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Gunvor CEO: Saudi Arabia's influence in global oil market waning


Price impact from attacks short-lived

Gunvor found 'opportunities' after attacks

LNG shipping volumes up 40% on the year

London — The short-lived oil price spike in the wake of the "nightmare" attacks on Saudi Arabia's oil facilities last month is a reflection of the Middle Eastern oil giant's waning influence in global oil markets, according to the head of Switzerland-based energy trader Gunvor.

After peaking at $71/b in the immediate aftermath of the attacks which initially took 5.7 million b/d of Saudi output offline on September 14, Brent crude futures retreated sharply and are now trading around $58-59/b, below pre-attack levels of $60.5/b.

Growing fears over the health of the global economy have added a more bearish market sentiment, alongside surging supplies of US shale oil and a weaker outlook for global oil demand growth. As a result, most market watchers see a lower risk premium to prices from supply disruptions in the Middle East.

While the limited price reaction to the Saudi attacks was helped by a quick resumption of most of the capacity, the world's falling dependence on Saudi supplies is key, Gunvor's CEO Torbjorn Tornqvist said.

"I think it's a wake-up call for how less important Saudi Arabia has become in the oil world," Tornqvist told S&P Global Platts in an interview.

"The world's perception of high oil prices has gone away and the case for high oil prices is eroding. I never believed in it," he said.

Tornqvist said Gunvor avoided taking any major short-term trading positions in the immediate wake of the attacks but said supply disruptions did create some "opportunities."

"In our case, we didn't take any rash decisions. Our view was that the elevated prices we saw would not be sustained. It had no negative impact at all on our businesses, it created more volatility and created some opportunities here and there," he said.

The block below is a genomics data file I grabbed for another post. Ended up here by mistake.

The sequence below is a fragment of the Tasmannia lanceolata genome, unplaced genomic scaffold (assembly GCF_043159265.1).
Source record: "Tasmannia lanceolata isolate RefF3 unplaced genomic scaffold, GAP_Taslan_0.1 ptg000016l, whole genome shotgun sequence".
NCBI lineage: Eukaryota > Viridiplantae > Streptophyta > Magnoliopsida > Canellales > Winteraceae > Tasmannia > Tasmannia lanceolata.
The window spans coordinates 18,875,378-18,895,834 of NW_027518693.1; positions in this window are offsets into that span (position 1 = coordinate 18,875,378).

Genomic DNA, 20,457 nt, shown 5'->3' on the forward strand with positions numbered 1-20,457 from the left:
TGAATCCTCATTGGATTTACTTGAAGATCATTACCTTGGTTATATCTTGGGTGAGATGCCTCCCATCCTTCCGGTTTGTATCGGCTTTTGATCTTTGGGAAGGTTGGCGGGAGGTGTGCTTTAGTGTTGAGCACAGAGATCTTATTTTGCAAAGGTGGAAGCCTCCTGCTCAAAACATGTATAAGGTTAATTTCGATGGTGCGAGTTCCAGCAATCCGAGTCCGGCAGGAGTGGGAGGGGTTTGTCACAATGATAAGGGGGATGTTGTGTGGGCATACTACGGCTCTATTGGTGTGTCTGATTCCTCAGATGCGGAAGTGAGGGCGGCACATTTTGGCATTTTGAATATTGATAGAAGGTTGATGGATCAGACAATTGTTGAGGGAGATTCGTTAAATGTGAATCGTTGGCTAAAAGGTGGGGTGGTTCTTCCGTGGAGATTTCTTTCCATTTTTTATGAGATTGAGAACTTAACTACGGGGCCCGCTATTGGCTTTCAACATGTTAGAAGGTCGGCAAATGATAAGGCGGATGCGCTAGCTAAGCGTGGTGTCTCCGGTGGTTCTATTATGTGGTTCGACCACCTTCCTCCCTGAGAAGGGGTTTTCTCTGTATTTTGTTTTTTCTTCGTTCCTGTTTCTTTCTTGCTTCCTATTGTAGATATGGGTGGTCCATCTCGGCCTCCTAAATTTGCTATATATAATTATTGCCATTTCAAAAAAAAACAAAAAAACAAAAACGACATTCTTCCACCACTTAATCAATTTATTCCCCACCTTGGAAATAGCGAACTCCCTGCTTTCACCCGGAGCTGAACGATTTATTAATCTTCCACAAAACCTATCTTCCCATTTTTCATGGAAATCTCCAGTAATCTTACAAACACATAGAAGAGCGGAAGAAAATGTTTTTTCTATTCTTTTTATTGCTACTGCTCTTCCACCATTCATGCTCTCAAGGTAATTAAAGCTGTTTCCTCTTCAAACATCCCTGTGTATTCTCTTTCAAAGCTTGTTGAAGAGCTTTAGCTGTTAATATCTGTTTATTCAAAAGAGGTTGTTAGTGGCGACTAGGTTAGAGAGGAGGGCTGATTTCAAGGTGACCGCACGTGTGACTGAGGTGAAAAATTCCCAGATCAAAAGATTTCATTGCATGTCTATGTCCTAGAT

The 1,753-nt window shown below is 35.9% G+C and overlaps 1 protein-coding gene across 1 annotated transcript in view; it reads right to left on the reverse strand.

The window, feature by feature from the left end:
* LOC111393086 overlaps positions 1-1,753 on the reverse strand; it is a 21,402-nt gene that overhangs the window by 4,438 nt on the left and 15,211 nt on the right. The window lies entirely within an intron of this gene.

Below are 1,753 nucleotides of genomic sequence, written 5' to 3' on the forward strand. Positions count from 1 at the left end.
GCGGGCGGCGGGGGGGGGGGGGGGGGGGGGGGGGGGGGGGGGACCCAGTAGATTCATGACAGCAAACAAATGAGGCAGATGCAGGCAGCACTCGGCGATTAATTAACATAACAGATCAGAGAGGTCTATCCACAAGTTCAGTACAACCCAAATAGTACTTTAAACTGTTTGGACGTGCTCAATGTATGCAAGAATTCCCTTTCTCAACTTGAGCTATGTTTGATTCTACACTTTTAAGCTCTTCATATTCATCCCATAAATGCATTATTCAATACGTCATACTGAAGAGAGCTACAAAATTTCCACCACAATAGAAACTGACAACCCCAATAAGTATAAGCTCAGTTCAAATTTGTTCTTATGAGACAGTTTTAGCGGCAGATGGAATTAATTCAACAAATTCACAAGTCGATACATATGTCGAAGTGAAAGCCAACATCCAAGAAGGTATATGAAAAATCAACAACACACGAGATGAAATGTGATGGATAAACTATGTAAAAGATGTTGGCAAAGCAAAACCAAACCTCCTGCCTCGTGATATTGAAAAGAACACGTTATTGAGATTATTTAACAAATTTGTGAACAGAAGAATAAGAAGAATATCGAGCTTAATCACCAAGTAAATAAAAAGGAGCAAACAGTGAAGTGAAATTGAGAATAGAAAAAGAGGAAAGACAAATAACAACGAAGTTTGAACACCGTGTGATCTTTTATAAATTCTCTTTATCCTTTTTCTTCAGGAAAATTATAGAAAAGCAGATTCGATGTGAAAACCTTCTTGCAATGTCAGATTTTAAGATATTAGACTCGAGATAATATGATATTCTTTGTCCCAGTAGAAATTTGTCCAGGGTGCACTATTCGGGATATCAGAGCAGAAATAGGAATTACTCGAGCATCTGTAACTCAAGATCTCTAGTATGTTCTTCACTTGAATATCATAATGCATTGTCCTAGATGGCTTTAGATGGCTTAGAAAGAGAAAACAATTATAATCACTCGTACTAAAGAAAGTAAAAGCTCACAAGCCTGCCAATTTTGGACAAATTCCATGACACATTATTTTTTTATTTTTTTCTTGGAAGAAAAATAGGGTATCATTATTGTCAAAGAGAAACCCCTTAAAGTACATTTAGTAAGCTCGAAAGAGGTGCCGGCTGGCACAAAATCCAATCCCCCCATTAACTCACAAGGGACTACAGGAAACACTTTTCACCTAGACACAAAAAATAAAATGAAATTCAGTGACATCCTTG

On Gunvor's overall earnings so far this year, Tornqvist said the trading house first-half results had been helped by a company-wide "overhaul" to cut costs across its business.

"We've had a very good year to date, one of the better performance we've recorded," Tornqvist said. "It's a combination of good trading conditions but most of all, Gunvor has adjusted its operations and is now performing well on a broad basis in the trading sphere."

Tornqvist said Gunvor has seen another jump in its LNG trading business growth this year, increasing its LNG shipping volumes by 40% over 2018.

Gunvor became the biggest independent LNG trader last year after delivering about 11 million mt, a 60% jump from 2017. Around two-thirds of Gunvor's volumes delivered were under medium- and long-term contracts.

"LNG is something we've been building for many years. Since last year the volumes ramped relatively quickly. We've increased our ship volume this year by another 40% and we are very active as a consequence in the shipping market in spot and long-term," he said.


Further out, Tornqvist said he believes Gunvor will face only a limited threat from more national oil companies starting up in-house trading units.

Saudi Aramco, the world's biggest oil exporter, has said it wants to become a top-three global oil trader, trading as much as 6 million b/d of crude and refined products as it expands its downstream reach in Asia. Abu Dhabi National Oil Company (ADNOC) is also setting up a new trading unit to handle its crude and refined products.

"The more trading arms, whether it's in the Middle East or elsewhere, does create competition but we're not afraid of competition. We have our way to do things and it's not easy for some of those [new trading units] to get it going. They feed all their systems, but once they want to do something outside it's not that easy," he said.

Gunvor opened a new natural gas trading desk in London last year, and it also delivered the first cargo under a 23-year contract with Russia's Yamal LNG.

--Robert Perkins,

--Edited by Alisdair Bowles,